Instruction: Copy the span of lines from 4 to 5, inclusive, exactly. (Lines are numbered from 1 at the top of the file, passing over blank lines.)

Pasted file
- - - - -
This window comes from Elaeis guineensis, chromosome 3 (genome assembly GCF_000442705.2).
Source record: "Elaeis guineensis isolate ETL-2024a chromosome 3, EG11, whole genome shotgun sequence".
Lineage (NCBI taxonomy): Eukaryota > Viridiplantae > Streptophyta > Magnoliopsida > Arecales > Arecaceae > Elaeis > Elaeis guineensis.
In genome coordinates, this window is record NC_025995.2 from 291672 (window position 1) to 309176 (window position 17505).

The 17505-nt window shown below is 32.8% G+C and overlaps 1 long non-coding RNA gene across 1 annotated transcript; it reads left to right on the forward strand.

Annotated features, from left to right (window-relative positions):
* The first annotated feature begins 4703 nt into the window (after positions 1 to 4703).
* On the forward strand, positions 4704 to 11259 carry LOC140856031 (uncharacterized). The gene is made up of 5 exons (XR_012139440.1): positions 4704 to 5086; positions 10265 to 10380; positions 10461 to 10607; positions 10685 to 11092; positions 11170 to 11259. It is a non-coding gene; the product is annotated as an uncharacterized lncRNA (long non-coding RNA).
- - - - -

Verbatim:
In genome coordinates, this window is record NC_025995.2 from 291672 (window position 1) to 309176 (window position 17505).

The 17505-nt window shown below is 32.8% G+C and overlaps 1 long non-coding RNA gene across 1 annotated transcript; it reads left to right on the forward strand.